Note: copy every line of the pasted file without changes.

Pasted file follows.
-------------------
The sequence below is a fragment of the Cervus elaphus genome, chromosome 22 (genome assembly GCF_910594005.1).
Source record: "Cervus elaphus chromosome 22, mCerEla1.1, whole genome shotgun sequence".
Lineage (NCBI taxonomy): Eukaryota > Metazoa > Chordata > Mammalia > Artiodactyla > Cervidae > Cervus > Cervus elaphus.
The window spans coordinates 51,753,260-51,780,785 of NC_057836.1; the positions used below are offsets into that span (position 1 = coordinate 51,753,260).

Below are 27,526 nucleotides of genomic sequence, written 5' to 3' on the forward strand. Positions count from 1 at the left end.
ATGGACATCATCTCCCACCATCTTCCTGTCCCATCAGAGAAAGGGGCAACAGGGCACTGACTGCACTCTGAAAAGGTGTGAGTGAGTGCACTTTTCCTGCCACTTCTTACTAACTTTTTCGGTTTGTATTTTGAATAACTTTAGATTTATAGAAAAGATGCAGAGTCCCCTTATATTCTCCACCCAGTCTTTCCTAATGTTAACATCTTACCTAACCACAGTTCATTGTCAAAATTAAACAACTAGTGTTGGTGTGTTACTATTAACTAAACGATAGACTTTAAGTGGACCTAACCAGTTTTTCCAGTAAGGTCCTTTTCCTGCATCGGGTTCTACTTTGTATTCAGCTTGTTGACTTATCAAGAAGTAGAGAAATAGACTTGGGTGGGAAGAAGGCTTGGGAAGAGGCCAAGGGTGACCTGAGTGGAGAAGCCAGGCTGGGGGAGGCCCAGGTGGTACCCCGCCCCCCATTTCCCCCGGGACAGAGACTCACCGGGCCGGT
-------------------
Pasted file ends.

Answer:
The sequence below is a fragment of the Cervus elaphus genome, chromosome 22 (genome assembly GCF_910594005.1).
Source record: "Cervus elaphus chromosome 22, mCerEla1.1, whole genome shotgun sequence".
Lineage (NCBI taxonomy): Eukaryota > Metazoa > Chordata > Mammalia > Artiodactyla > Cervidae > Cervus > Cervus elaphus.
The window spans coordinates 51,753,260-51,780,785 of NC_057836.1; the positions used below are offsets into that span (position 1 = coordinate 51,753,260).

Below are 27,526 nucleotides of genomic sequence, written 5' to 3' on the forward strand. Positions count from 1 at the left end.
ATGGACATCATCTCCCACCATCTTCCTGTCCCATCAGAGAAAGGGGCAACAGGGCACTGACTGCACTCTGAAAAGGTGTGAGTGAGTGCACTTTTCCTGCCACTTCTTACTAACTTTTTCGGTTTGTATTTTGAATAACTTTAGATTTATAGAAAAGATGCAGAGTCCCCTTATATTCTCCACCCAGTCTTTCCTAATGTTAACATCTTACCTAACCACAGTTCATTGTCAAAATTAAACAACTAGTGTTGGTGTGTTACTATTAACTAAACGATAGACTTTAAGTGGACCTAACCAGTTTTTCCAGTAAGGTCCTTTTCCTGCATCGGGTTCTACTTTGTATTCAGCTTGTTGACTTATCAAGAAGTAGAGAAATAGACTTGGGTGGGAAGAAGGCTTGGGAAGAGGCCAAGGGTGACCTGAGTGGAGAAGCCAGGCTGGGGGAGGCCCAGGTGGTACCCCGCCCCCCATTTCCCCCGGGACAGAGACTCACCGGGCCGGT